Feeling sick right now.

Discussion in 'Coin Chat' started by Miketexas, Sep 16, 2016.

  1. Chiefbullsit

    Chiefbullsit CRAZY HORSE

    Hope they catch the sob that stole your items.

    I'd put my money on an inside job.
    Stevearino and Nathan401 like this.
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  3. Miketexas

    Miketexas Member

    We are too. The lock, the amount of time our stuff was in the unit, whoever did it used a grinder to cut the lock off if someone from the inside did it they wouldn't look suspicious cutting a lock. That looks normal to me if an employee cutting a lock during the day. The place locks the gate at 10. You can leave if you are still inside but no enter[emoji34]

    Sent from my iPhone using Tapatalk
  4. yankee doodle

    yankee doodle Member

    Do you have any photograhic evidence of you collection? Make sure any financial receipts are organized any ready to be submited to the authorities at a moments notice. I would even consult with a forensic expert. If any of your collection shows up in the secondary market, YOUR fingerprints on it from prior handling may confirm it is yours.
  5. Bill1517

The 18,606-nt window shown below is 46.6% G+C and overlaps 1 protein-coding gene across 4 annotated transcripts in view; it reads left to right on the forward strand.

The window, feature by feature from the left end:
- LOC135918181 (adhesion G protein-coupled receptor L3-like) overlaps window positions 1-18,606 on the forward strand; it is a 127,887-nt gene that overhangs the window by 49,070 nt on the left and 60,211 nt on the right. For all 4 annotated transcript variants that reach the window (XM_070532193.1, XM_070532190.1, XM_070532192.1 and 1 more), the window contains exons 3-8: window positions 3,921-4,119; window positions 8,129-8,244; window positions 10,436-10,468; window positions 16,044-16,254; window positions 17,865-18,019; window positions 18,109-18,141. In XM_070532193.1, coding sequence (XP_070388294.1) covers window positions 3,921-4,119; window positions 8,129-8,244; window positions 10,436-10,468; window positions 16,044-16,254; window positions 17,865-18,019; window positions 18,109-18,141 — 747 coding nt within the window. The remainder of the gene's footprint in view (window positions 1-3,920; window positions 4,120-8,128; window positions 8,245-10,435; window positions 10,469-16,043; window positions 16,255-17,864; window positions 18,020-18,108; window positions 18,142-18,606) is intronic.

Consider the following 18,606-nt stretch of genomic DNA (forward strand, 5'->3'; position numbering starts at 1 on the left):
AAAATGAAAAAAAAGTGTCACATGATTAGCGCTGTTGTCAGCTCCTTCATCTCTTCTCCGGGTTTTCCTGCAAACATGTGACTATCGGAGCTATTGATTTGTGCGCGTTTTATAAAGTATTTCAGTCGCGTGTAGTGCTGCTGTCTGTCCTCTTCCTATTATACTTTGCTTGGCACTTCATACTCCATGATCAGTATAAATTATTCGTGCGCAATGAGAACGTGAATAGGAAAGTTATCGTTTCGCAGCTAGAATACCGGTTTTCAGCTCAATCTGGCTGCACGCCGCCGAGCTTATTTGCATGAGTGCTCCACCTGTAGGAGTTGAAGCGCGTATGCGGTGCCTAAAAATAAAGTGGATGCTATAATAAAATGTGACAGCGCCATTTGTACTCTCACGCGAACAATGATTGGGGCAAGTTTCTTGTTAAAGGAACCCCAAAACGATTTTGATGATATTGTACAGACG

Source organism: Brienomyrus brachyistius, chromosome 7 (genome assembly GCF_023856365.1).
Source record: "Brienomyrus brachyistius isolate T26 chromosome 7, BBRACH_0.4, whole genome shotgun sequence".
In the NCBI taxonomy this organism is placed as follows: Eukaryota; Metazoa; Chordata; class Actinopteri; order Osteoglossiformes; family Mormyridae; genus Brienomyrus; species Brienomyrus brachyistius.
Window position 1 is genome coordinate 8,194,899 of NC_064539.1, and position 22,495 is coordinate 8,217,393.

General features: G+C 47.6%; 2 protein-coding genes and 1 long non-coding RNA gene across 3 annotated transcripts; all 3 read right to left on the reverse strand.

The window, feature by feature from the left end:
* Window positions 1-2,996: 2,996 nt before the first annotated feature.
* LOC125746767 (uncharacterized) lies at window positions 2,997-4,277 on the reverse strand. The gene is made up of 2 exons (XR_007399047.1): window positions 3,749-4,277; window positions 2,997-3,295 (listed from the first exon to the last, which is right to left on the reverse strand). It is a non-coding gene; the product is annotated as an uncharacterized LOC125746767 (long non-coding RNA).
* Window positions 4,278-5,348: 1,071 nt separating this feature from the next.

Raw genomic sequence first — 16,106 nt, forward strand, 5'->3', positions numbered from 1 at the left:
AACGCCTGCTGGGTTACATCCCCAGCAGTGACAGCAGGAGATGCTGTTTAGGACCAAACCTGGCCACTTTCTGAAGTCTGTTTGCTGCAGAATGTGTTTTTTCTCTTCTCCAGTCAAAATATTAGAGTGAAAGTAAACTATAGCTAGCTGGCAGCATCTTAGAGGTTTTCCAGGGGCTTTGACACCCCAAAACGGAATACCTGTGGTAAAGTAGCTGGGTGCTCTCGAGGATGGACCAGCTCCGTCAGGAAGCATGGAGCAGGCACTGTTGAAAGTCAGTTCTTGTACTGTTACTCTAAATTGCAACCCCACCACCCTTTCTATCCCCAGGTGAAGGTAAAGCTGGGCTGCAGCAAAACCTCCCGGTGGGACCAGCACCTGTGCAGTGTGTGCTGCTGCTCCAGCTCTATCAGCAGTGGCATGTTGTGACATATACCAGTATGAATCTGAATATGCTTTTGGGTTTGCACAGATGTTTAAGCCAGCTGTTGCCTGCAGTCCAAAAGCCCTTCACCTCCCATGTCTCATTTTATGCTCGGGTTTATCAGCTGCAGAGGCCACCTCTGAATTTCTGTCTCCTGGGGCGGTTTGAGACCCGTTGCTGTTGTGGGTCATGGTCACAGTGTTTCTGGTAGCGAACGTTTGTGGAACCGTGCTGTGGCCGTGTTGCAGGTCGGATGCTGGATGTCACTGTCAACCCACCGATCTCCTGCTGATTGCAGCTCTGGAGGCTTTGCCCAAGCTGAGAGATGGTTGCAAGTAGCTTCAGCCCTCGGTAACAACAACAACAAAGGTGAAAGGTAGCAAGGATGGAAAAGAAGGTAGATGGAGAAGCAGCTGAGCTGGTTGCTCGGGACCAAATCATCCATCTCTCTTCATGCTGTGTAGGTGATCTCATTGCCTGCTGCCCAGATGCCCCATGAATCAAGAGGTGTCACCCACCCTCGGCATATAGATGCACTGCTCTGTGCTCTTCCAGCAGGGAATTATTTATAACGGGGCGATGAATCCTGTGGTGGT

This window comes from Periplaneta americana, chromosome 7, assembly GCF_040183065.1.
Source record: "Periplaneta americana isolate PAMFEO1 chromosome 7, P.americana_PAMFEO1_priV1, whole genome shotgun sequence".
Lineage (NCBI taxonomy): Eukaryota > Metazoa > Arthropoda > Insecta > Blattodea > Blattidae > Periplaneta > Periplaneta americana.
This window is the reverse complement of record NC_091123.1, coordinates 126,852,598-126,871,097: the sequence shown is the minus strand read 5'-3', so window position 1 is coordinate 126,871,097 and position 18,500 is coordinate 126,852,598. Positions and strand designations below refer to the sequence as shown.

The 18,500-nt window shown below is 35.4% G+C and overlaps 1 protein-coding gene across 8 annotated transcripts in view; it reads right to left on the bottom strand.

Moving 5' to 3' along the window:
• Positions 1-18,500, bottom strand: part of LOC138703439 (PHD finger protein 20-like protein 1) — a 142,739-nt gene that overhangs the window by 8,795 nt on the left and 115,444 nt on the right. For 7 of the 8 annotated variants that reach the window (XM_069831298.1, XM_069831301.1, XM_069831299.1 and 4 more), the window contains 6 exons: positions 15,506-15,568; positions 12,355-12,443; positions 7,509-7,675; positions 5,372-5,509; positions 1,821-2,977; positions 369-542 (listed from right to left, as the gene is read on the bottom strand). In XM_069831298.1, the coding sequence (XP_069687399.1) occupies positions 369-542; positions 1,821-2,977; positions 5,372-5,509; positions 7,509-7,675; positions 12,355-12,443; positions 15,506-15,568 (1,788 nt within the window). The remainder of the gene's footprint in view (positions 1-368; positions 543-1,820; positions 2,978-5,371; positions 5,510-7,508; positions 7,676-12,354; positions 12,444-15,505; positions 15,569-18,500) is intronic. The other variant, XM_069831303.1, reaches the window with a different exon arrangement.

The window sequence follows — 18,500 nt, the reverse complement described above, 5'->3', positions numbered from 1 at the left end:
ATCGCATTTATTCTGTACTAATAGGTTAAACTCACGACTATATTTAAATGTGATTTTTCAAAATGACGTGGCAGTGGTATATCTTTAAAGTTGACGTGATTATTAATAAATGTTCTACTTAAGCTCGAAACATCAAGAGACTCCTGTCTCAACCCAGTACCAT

Bill1517 Active Member

  6. yankee doodle

    yankee doodle Member

    I am truly sorry for the loss. But the gift here is to remind us all about ''putting all your eggs in one basket''. However, b/c of your specialized collection, I have a good feeling it will show up and you will recover it. Keep the faith. Blessings.
    Stevearino likes this.
  7. imrich

    imrich Supporter! Supporter

    I don't know where you live, but in a sickened manner I found your post humorous. I live in a rural area where there isn't police protect for anything other than physical attacks. I've been burglarized 6 times.

    After spending a 5 figure sum to enclose my property with ~3000+ feet of 6 foot high fencing with 2 stands of barbed wire, and ornamental iron gates with cameras observing all directions, I was accosted by a plain clothes "deputy" on my property who threatened my life late at night. He took my M1 carbine, and informed me that his word would prevail.